Definitions of Productivity

To understand the concept of productivity we must first distinguish the definitions in the production process as shown below:

1. Biomass is the dry weight of all organic matter in plants and animals in an ecosystem.

2. Gross primary productivity (GPP) is the total rate of photosynthesis, including the organic matter used up in respiration during the period of measurement. This is also known as total photosynthesis.

3. NPP is the rate of storage of organic matter in plant tissues that exceeds the respiratory use, R, by the plants during the period of measurement. This is also termed net assimilation. In practice, the amount of plant respiration is usually added to the measurements of NPP to estimate GPP (GPP = NPP + R).

4. Net community productivity is the rate of storage of organic matter not used by heterotrophs (i.e., net primary production minus heterotrophic consumption) during the period under consideration, usually the growing season or a year.

5. Finally, the rates of energy storage at consumer levels are referred to as secondary productivities. Because consumers use only food materials already produced, with appropriate respiratory losses, and convert this food energy to different tissues by one overall process, secondary productivity should not be divided into gross and net amounts. The total energy flow at hetero-trophic levels, which is analogous to the gross productivity of autotrophs, should be designated assimilation and not production.

In all these definitions, the term productivity and the phrase rate of production may be used interchangeably. Even when the term production designates an amount of accumulated organic matter, a time element is always assumed or understood (for instance, a year in agricultural crop production). Thus, to avoid confusion, one should always state the time interval.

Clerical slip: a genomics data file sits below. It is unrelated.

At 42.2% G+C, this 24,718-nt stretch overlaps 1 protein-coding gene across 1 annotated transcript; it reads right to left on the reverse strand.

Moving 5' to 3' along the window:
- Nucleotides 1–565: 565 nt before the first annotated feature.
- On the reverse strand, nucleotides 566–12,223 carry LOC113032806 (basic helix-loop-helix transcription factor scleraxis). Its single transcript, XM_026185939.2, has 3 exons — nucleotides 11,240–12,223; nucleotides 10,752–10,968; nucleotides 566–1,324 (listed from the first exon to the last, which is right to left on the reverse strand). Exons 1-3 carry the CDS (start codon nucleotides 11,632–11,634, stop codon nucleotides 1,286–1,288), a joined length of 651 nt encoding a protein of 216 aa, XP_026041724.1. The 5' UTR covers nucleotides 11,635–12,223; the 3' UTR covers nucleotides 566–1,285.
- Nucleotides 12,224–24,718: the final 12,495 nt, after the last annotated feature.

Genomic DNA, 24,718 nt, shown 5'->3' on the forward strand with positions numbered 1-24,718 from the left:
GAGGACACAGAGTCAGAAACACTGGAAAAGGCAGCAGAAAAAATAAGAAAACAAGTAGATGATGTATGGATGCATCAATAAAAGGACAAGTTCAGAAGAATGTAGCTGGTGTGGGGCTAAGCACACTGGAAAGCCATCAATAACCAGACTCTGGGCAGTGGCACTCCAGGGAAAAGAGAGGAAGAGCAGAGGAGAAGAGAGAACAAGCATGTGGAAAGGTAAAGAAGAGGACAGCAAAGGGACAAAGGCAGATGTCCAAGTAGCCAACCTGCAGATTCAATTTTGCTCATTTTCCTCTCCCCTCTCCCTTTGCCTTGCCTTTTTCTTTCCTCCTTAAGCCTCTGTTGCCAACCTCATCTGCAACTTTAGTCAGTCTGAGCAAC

In accordance with the second law of thermodynamics, the flow of energy decreases at each step due to the heat loss occurring with each transfer of energy from one form to another. The second law of thermodynamics, or the law of entropy, may be stated as follows: No process involving an energy transformation will spontaneously occur unless there is a degradation of energy from a concentrated form into a dispersed form. For example, heat in a hot object will spontaneously tend to become dispersed into the cooler surroundings. Second, because some energy is always dispersed into unavailable heat energy, no spontaneous transformation of energy (sunlight, for example) into potential energy (protoplasm, for example) is 100% efficient. Entropy (from en = 'in' and trope = 'transformation') is a measure of the unavailable energy resulting from transformations; the term is also used as a general index of the disorder associated with energy degradation. Organisms, ecosystems, and the entire ecosphere possess the following essential thermodynamic characteristics: they can create and maintain a high state of internal order, or a condition of low entropy (a low amount of disorder). Low entropy is achieved by continually and efficiently dissipating energy of high utility (light or food, for example) into energy of low utility (heat, for example). In the ecosystem, order in a complex biomass structure is maintained by the total community respiration, which continually 'pumps out disorder'. Accordingly, ecosystems and organisms are open, non-equilibrium thermodynamic systems that continuously exchange energy and matter with the environment to decrease internal entropy but increase external entropy (thus conforming to the laws of thermodynamics).

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